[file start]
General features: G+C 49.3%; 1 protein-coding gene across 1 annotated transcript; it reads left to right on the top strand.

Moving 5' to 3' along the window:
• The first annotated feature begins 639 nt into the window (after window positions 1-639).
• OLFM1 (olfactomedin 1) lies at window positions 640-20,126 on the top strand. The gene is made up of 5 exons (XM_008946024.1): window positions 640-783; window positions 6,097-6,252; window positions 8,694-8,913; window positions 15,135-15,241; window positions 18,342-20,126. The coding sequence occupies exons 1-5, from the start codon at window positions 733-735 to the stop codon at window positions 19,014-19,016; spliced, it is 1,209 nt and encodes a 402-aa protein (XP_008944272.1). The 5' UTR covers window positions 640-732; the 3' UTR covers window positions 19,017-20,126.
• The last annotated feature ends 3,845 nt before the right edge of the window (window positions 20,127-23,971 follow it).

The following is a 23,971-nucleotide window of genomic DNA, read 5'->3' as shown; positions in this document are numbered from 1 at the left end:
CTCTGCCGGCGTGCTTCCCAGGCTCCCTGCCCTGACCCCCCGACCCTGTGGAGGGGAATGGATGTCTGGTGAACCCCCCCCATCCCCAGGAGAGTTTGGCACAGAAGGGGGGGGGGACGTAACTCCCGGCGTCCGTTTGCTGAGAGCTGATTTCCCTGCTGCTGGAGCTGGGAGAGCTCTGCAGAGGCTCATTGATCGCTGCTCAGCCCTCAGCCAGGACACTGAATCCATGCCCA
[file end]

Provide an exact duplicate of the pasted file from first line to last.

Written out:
General features: G+C 49.3%; 1 protein-coding gene across 1 annotated transcript; it reads left to right on the top strand.

Moving 5' to 3' along the window:
• The first annotated feature begins 639 nt into the window (after window positions 1-639).
• OLFM1 (olfactomedin 1) lies at window positions 640-20,126 on the top strand. The gene is made up of 5 exons (XM_008946024.1): window positions 640-783; window positions 6,097-6,252; window positions 8,694-8,913; window positions 15,135-15,241; window positions 18,342-20,126. The coding sequence occupies exons 1-5, from the start codon at window positions 733-735 to the stop codon at window positions 19,014-19,016; spliced, it is 1,209 nt and encodes a 402-aa protein (XP_008944272.1). The 5' UTR covers window positions 640-732; the 3' UTR covers window positions 19,017-20,126.
• The last annotated feature ends 3,845 nt before the right edge of the window (window positions 20,127-23,971 follow it).

The following is a 23,971-nucleotide window of genomic DNA, read 5'->3' as shown; positions in this document are numbered from 1 at the left end:
CTCTGCCGGCGTGCTTCCCAGGCTCCCTGCCCTGACCCCCCGACCCTGTGGAGGGGAATGGATGTCTGGTGAACCCCCCCCATCCCCAGGAGAGTTTGGCACAGAAGGGGGGGGGGACGTAACTCCCGGCGTCCGTTTGCTGAGAGCTGATTTCCCTGCTGCTGGAGCTGGGAGAGCTCTGCAGAGGCTCATTGATCGCTGCTCAGCCCTCAGCCAGGACACTGAATCCATGCCCA